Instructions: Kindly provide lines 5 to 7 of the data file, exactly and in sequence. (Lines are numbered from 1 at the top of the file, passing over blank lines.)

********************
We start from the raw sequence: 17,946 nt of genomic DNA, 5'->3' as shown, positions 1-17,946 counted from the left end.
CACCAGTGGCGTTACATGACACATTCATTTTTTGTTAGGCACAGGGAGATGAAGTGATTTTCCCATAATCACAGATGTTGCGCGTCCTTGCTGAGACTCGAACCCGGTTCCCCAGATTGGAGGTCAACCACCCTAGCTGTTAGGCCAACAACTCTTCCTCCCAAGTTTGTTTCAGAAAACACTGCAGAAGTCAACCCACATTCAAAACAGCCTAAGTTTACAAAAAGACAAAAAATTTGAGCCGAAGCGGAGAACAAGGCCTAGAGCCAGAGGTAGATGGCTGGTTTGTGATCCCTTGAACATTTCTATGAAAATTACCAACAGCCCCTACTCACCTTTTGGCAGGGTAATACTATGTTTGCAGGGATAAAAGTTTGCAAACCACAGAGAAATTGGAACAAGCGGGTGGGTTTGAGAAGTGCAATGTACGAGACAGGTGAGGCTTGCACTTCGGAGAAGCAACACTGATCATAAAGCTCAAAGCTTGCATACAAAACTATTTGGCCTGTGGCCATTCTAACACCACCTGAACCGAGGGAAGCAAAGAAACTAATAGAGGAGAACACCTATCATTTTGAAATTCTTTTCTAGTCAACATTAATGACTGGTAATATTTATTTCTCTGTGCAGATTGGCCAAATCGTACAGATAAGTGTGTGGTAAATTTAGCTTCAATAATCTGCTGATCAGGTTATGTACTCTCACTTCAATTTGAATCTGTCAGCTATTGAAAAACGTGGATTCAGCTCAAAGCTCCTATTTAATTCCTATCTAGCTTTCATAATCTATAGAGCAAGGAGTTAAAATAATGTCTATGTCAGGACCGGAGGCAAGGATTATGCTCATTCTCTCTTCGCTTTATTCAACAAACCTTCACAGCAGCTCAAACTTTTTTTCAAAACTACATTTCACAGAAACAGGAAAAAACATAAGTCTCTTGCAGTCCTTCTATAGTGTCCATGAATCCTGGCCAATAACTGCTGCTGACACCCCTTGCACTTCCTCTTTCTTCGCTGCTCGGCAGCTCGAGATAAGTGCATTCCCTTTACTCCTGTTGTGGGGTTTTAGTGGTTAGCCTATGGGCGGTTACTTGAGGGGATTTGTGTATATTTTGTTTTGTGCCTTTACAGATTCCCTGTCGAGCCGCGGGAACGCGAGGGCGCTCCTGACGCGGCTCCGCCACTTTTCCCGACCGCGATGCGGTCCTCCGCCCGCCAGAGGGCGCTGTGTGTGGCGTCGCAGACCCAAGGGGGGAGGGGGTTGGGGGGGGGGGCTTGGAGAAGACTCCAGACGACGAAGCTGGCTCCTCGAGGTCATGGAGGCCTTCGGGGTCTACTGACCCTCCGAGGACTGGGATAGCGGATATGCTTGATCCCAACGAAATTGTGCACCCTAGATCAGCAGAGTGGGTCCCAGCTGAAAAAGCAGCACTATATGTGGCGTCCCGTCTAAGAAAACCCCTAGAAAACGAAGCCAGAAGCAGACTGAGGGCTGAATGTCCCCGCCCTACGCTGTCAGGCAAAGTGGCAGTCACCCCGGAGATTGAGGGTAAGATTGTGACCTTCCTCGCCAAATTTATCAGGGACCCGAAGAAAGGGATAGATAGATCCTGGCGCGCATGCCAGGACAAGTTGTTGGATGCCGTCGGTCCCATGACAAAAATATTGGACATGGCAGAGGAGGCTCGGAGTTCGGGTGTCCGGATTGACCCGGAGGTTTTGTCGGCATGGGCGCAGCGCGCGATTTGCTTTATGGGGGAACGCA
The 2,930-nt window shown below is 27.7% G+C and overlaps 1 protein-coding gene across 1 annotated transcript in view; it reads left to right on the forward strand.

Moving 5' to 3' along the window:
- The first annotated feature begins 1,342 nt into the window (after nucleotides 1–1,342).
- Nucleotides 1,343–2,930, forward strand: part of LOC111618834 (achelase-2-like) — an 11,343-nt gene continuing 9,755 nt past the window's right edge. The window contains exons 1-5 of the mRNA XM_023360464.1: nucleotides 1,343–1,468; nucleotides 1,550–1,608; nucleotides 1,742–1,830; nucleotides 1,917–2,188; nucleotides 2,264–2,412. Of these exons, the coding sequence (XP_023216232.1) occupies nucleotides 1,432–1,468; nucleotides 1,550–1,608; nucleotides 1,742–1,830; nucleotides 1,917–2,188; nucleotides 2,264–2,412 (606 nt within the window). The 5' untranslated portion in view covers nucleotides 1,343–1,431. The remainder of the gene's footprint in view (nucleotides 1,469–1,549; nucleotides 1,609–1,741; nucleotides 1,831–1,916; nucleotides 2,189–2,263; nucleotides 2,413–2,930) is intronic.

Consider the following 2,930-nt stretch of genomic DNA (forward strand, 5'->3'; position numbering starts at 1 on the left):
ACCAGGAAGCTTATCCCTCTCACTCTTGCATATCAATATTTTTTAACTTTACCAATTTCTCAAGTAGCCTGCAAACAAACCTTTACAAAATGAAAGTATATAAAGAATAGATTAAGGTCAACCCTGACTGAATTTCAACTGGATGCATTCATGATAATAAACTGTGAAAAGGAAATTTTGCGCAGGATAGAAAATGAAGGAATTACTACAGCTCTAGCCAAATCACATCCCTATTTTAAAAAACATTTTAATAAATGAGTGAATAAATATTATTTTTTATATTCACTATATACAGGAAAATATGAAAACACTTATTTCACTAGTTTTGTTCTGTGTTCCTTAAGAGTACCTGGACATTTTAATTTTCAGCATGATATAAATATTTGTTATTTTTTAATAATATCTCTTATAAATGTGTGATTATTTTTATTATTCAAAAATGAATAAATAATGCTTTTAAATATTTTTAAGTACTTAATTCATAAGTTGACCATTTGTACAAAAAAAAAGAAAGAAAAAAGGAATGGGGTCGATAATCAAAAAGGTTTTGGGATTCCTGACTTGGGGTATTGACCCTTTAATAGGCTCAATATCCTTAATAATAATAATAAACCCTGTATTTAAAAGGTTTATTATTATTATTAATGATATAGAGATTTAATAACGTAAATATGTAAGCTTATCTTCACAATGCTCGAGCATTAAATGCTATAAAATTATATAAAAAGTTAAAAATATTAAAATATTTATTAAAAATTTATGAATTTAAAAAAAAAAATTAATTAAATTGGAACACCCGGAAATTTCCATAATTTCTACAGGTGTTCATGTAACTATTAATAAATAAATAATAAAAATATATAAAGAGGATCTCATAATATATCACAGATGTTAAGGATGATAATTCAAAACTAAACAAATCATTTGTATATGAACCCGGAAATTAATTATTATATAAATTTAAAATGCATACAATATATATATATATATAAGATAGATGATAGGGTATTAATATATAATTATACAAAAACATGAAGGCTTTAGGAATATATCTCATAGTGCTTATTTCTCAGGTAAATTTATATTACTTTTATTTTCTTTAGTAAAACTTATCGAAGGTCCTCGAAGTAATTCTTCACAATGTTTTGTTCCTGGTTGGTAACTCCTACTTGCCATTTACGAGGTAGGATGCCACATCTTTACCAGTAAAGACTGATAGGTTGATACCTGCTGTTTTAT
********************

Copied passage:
- The first annotated feature begins 1,342 nt into the window (after nucleotides 1–1,342).
- Nucleotides 1,343–2,930, forward strand: part of LOC111618834 (achelase-2-like) — an 11,343-nt gene continuing 9,755 nt past the window's right edge. The window contains exons 1-5 of the mRNA XM_023360464.1: nucleotides 1,343–1,468; nucleotides 1,550–1,608; nucleotides 1,742–1,830; nucleotides 1,917–2,188; nucleotides 2,264–2,412. Of these exons, the coding sequence (XP_023216232.1) occupies nucleotides 1,432–1,468; nucleotides 1,550–1,608; nucleotides 1,742–1,830; nucleotides 1,917–2,188; nucleotides 2,264–2,412 (606 nt within the window). The 5' untranslated portion in view covers nucleotides 1,343–1,431. The remainder of the gene's footprint in view (nucleotides 1,469–1,549; nucleotides 1,609–1,741; nucleotides 1,831–1,916; nucleotides 2,189–2,263; nucleotides 2,413–2,930) is intronic.

Consider the following 2,930-nt stretch of genomic DNA (forward strand, 5'->3'; position numbering starts at 1 on the left):